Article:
What is brown, biodegradable, and can reduce the number of non-reusable plastic bags? Paper bags!
On July 12, celebrate National Paper Bag Day by choosing paper over plastic! Use #NationalPaperBagDay on social media with a photo, such as a paper bag with a smiley face or a selfie of you recycling a bag.
The iconic school lunch sack is mostly produced from recycled paper, but in rare cases, it can be made from wood pulp or thin shavings. The paper is gathered and processed in a special recycling paper mill. The paper bag making machines roll, cut, and glue the paper creating the bag shape.
So why are we celebrating a brown sack? Paper bags contain many great qualities; they are reusable and recyclable. Paper bags can handle more weight than their plastic counterparts, so they can carry additional items. The larger carrying volume of the bag means fewer need to be used. They also reduce the risk of suffocation for children and provide a less harsh impact on the environment and animals. On the other hand, paper bags are not waterproof like plastic bags are, but this ties into the biodegradable factor. Plastic bags will not dissolve when water is present which is why millions of the single-use bags are polluting the oceans.
In 1852, Francis Wolle, an American school teacher, invented the first mass production paper bag machine. The machine folded the bags in an envelope style. Roughly 20 years later, Margaret E. Knight earned her title as ‘the mother of the grocery bag’ after designing a paper bag machine that could construct ‘flat-bottomed’ bags. The new form held more groceries than the previous style.
Other inventors have also received recognition for the various styles of the paper bag. In 1883, Charles Stilwell patented a machine that pleated the sides of the bags for easier opening purposes, which was known as S.O.S. or ‘Self-Opening Sack.’ Walter Deubener added handles to the style of paper bags in 1912. The bags could carry approximately 75 pounds, and nearly one million were sold three years after they were invented.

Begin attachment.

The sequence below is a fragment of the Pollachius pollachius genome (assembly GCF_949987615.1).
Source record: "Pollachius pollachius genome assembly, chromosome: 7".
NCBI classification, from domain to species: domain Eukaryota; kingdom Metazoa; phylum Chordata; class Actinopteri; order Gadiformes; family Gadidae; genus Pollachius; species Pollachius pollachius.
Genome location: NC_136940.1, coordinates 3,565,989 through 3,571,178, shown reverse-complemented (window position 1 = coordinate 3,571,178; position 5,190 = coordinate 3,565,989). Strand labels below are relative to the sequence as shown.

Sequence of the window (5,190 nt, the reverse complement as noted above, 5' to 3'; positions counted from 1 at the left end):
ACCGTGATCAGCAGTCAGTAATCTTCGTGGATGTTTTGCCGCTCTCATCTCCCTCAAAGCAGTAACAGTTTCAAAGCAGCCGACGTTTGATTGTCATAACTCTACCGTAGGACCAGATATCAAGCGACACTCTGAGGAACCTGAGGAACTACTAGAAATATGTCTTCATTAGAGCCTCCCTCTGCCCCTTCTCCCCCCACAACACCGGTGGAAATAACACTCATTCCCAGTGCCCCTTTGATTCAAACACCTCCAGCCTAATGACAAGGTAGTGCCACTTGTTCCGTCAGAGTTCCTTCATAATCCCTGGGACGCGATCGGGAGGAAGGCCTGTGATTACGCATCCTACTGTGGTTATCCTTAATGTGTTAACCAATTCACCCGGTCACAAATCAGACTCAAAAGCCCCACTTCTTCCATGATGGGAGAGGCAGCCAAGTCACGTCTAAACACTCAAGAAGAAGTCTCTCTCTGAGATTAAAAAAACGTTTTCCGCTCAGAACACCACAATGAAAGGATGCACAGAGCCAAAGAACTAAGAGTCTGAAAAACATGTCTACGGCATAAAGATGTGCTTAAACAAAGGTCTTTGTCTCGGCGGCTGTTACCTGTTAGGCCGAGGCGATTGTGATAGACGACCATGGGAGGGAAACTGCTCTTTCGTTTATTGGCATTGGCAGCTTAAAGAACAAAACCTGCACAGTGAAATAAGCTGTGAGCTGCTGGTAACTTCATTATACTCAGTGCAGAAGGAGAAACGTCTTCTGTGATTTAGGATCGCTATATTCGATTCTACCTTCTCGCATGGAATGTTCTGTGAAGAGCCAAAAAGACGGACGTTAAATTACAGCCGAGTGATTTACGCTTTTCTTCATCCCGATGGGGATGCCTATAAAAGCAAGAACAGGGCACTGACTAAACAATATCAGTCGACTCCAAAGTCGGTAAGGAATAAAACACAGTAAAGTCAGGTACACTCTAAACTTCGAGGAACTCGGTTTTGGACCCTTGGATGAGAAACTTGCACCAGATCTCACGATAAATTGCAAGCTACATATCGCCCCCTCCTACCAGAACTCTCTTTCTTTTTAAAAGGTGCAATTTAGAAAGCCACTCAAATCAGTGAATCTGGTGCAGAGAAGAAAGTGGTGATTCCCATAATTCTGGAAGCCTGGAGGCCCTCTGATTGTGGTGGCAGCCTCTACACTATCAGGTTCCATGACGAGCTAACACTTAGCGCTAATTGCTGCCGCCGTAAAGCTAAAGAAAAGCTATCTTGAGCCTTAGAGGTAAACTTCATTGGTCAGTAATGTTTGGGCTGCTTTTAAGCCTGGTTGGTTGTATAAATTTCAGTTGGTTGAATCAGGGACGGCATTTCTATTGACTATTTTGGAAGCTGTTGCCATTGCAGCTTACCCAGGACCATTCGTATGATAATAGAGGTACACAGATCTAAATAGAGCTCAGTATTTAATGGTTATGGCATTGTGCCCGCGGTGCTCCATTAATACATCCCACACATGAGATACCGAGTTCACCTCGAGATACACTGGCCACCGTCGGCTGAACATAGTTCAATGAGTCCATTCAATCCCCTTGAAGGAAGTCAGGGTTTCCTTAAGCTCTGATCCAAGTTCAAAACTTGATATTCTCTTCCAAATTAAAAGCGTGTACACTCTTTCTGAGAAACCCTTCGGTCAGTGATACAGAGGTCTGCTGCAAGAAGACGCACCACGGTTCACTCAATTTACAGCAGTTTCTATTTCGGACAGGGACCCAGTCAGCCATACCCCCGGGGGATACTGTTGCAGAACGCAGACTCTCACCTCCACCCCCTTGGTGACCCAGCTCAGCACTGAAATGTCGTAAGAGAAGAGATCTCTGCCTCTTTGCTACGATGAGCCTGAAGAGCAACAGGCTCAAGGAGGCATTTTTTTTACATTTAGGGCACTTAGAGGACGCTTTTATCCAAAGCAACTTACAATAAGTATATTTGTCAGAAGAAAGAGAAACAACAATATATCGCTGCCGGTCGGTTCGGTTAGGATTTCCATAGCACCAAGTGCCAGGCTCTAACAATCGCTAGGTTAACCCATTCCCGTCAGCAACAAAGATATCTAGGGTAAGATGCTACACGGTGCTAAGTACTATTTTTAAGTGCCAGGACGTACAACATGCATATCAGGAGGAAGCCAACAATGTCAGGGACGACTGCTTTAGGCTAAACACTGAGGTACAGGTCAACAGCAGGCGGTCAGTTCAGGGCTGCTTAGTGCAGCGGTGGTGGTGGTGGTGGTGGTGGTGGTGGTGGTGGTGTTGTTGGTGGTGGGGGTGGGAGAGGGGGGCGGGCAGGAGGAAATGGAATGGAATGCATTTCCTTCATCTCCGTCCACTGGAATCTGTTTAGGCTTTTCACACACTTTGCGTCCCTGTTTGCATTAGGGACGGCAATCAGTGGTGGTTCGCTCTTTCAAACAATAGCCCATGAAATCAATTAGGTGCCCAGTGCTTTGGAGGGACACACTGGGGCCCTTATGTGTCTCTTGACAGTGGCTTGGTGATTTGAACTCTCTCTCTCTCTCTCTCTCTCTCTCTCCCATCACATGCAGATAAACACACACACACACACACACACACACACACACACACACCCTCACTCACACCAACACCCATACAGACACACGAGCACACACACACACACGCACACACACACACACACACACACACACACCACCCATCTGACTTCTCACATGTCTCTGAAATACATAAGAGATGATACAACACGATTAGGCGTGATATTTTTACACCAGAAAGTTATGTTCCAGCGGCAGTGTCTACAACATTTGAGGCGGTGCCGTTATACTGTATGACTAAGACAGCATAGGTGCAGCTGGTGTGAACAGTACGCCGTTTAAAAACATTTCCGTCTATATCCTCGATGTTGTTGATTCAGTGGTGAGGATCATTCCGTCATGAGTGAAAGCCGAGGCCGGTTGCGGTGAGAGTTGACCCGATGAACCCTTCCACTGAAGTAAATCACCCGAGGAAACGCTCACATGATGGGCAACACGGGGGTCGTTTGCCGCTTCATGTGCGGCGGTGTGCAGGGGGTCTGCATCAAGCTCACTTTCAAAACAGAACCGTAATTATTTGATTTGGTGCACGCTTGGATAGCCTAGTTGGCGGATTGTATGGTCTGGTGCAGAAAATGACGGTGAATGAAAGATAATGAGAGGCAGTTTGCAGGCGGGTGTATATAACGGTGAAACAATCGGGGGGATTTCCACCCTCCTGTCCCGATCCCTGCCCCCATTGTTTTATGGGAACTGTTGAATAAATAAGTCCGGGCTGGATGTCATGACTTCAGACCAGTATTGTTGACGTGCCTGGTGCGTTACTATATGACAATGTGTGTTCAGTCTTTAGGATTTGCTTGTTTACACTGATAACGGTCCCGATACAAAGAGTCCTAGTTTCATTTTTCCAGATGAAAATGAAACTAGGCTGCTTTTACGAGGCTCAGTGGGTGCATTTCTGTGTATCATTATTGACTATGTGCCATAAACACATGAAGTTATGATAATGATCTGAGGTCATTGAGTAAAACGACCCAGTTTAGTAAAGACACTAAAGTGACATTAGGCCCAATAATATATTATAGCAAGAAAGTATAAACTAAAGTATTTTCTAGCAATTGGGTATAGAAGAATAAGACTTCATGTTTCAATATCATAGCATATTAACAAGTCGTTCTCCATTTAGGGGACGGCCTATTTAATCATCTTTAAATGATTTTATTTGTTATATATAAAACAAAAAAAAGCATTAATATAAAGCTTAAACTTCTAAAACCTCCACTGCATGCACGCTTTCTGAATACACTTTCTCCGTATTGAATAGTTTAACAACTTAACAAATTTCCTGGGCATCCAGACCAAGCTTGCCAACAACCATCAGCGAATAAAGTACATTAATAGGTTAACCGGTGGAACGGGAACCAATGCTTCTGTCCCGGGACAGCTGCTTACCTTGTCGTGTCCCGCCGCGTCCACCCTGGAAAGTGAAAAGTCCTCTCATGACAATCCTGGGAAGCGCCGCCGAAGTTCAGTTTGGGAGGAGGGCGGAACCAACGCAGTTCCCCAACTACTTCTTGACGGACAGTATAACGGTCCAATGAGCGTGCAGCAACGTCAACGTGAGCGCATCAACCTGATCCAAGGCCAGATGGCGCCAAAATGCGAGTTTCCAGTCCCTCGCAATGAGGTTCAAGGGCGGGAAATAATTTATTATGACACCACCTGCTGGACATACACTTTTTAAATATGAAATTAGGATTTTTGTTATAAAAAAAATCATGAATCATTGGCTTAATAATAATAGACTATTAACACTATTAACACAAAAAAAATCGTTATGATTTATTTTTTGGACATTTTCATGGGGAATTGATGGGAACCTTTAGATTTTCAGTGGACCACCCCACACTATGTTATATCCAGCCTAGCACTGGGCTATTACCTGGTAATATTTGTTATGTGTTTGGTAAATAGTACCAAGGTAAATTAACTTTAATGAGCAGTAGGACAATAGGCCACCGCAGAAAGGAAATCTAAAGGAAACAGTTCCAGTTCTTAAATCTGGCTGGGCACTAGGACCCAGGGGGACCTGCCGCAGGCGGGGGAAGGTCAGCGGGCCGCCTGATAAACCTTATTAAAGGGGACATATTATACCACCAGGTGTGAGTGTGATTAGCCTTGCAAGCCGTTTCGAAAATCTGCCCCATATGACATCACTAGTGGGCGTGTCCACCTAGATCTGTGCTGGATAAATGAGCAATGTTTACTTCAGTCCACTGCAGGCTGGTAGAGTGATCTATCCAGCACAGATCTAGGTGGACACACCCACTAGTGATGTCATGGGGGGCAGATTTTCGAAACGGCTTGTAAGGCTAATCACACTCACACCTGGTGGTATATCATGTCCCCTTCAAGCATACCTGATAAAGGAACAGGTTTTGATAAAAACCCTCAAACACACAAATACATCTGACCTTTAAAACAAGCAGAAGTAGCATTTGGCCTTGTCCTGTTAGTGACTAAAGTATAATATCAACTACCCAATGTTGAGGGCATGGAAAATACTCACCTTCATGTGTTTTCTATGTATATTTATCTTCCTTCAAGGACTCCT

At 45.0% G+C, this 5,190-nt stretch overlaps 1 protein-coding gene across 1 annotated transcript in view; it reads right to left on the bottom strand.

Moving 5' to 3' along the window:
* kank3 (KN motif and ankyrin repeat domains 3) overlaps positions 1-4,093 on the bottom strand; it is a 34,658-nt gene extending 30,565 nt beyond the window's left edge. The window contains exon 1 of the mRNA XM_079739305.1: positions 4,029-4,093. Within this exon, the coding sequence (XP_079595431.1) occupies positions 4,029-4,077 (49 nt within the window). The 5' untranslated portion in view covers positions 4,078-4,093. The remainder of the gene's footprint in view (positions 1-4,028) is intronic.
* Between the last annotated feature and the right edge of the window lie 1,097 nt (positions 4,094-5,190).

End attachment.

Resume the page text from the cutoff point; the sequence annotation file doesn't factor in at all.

The United Kingdom’s Jon Marling and the Paper Bag Co. hold the title of creating the world’s largest paper bag. In 2015, the Guinness Book of World Records recorded their paper bag at 73 feet, 9.8 inches long and 50 feet, 6.2 inches wide. Way to go, U.K.!
Since the beginning of the 21st century, grocery stores worldwide use plastic bags as their bag of choice due to the low production cost. However, a new trend towards ‘phasing out lightweight plastic bags’ has arisen, and many stores are returning to the recyclable paper bags. As of July 1, a variety of policies on plastic bags in approximately 68 countries are being enacted, with 31 countries imposing a charge per plastic bag.
Remember to reduce, reuse, and recycle! Using a paper bag is a great way to reduce the plastic waste for the environment and animals. One small change can have a huge impact.